US6572636B1 (en) 2000-09-19 2003-06-03 Robert Sean Hagen Pulse sensing patch and associated methods
US6752151B2 (en) 2000-09-25 2004-06-22 Respironics, Inc. Method and apparatus for providing variable positive airway pressure
US6490478B1 (en) 2000-09-25 2002-12-03 Cardiac Science Inc. System and method for complexity analysis-based cardiac tachyarrhythmia detection
US7499742B2 (en) * 2001-09-26 2009-03-03 Cvrx, Inc. Electrode structures and methods for their use in cardiovascular reflex control
US6665559B2 (en) 2000-10-06 2003-12-16 Ge Medical Systems Information Technologies, Inc. Method and apparatus for perioperative assessment of cardiovascular risk
CA2425224A1 (en) 2000-10-10 2002-04-18 Alan Remy Magill Health monitoring
US20020045836A1 (en) 2000-10-16 2002-04-18 Dima Alkawwas Operation of wireless biopotential monitoring system
FI119716B (en) 2000-10-18 2009-02-27 Polar Electro Oy The electrode and the heart rate measurement arrangement
US6738671B2 (en) 2000-10-26 2004-05-18 Medtronic, Inc. Externally worn transceiver for use with an implantable medical device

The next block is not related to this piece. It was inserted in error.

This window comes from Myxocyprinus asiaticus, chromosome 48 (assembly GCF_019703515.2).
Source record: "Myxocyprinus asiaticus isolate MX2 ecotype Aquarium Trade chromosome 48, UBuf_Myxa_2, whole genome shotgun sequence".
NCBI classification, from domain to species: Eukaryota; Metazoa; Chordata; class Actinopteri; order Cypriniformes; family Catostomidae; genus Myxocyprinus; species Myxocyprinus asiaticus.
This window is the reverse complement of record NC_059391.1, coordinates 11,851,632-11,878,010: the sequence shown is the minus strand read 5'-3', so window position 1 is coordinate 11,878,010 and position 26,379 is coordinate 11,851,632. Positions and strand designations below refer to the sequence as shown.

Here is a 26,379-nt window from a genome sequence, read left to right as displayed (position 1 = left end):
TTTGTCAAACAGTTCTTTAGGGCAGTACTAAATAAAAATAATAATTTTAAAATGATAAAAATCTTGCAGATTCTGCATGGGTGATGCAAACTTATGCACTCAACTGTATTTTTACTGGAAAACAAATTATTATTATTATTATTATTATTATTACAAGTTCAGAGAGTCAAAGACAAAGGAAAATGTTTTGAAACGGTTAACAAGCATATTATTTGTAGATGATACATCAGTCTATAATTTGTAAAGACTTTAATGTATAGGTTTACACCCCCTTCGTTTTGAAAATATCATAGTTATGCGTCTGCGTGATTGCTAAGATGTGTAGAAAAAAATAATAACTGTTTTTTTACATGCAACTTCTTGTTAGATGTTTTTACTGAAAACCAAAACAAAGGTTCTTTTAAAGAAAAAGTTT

US6978177B1 (en) 2000-11-14 2005-12-20 Cardiac Pacemakers, Inc. Method and apparatus for using atrial discrimination algorithms to determine optimal pacing therapy and therapy timing
US6658300B2 (en) 2000-12-18 2003-12-02 Biosense, Inc. Telemetric reader/charger device for medical sensor
WO2002052480A1 (en) 2000-12-22 2002-07-04 Trac Medical Solutions, Inc. Dynamic electronic chain-of-trust document with audit trail
JP3927495B2 (en) 2001-02-08 2007-06-06 ミニ−ミッター カンパニー,インコーポレイテッドMini−Mitter Company, Incorporated Skin patch material with a built-in temperature sensor
US6749566B2 (en) 2001-02-14 2004-06-15 Draeger Medical Systems, Inc. Patient monitoring area network
US6595929B2 (en) 2001-03-30 2003-07-22 Bodymedia, Inc. System for monitoring health, wellness and fitness having a method and apparatus for improved measurement of heat flow
WO2002080762A1 (en) 2001-04-06 2002-10-17 Medic4All Inc. A physiological monitoring system for a computational device of a human subject
US20050283197A1 (en) 2001-04-10 2005-12-22 Daum Douglas R Systems and methods for hypotension
EP1249691A1 (en) 2001-04-11 2002-10-16 Omron Corporation Electronic clinical thermometer
US6665385B2 (en) 2001-04-23 2003-12-16 Cardionet, Inc. Medical monitoring system having multipath communications capability
US6641542B2 (en) 2001-04-30 2003-11-04 Medtronic, Inc. Method and apparatus to detect and treat sleep respiratory events
US7702394B2 (en) 2001-05-01 2010-04-20 Intrapace, Inc. Responsive gastric stimulator
US6894204B2 (en) 2001-05-02 2005-05-17 3M Innovative Properties Company Tapered stretch removable adhesive articles and methods